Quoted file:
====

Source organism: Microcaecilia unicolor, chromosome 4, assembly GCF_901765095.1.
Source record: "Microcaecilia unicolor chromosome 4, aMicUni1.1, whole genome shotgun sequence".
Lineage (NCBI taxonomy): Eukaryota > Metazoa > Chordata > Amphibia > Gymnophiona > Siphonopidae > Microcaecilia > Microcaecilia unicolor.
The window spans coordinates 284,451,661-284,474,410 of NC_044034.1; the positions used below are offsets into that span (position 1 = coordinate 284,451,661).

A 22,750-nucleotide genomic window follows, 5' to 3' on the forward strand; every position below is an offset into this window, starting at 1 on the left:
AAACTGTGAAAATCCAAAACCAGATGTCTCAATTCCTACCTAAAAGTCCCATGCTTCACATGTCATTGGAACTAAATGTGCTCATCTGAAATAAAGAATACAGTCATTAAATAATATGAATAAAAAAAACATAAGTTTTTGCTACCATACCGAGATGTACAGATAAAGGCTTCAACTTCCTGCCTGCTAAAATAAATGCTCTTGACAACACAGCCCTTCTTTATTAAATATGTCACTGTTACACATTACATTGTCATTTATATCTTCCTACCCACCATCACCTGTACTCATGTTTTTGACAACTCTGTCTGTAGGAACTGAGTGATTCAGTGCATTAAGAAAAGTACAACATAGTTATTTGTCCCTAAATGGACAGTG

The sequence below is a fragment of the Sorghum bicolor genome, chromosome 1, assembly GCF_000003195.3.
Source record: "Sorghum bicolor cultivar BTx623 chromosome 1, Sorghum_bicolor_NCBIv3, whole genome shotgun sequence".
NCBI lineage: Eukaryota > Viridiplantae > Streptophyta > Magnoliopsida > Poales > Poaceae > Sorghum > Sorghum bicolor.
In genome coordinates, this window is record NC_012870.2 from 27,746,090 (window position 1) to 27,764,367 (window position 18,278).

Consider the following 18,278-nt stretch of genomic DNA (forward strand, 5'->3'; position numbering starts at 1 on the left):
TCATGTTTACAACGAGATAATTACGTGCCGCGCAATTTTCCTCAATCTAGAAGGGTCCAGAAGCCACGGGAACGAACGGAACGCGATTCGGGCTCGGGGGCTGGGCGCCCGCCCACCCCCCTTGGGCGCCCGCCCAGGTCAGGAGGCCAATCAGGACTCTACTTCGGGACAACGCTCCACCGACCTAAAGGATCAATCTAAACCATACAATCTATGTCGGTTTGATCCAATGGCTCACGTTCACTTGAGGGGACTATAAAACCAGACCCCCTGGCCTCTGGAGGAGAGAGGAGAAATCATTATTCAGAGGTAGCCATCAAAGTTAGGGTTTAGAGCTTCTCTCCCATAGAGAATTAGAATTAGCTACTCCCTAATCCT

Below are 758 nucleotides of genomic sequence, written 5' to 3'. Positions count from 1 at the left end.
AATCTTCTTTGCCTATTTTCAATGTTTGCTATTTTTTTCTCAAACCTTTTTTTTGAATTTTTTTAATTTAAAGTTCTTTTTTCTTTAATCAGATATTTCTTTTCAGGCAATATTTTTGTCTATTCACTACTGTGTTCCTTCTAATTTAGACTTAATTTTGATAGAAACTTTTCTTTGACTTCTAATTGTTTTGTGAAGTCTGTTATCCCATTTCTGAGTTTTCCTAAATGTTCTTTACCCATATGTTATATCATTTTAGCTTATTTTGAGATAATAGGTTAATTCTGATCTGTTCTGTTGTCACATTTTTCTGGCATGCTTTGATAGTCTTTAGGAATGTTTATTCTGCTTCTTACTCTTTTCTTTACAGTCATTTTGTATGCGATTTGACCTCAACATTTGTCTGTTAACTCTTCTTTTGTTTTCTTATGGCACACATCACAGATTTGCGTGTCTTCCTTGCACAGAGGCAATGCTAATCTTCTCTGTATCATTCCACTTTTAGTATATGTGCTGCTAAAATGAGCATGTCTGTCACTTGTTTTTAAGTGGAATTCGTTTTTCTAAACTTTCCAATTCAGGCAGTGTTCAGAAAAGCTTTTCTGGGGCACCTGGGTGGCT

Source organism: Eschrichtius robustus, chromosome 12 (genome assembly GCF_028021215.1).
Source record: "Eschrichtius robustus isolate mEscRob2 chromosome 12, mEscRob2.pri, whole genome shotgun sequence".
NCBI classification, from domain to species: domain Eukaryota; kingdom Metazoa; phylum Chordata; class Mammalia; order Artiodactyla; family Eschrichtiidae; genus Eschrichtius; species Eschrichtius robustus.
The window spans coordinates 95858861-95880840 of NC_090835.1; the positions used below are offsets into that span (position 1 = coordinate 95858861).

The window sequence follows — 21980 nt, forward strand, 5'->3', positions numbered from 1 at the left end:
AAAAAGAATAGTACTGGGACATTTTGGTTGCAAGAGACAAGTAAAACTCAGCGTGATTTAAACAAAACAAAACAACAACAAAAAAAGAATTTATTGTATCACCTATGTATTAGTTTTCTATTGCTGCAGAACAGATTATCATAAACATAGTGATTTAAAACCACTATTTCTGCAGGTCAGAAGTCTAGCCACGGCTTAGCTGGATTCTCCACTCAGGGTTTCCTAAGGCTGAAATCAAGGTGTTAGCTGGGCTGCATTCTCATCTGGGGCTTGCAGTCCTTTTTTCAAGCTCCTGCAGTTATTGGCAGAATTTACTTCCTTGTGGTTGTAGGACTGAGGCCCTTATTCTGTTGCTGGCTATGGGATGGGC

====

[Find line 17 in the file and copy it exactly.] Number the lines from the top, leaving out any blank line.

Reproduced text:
NCBI classification, from domain to species: domain Eukaryota; kingdom Metazoa; phylum Chordata; class Mammalia; order Artiodactyla; family Eschrichtiidae; genus Eschrichtius; species Eschrichtius robustus.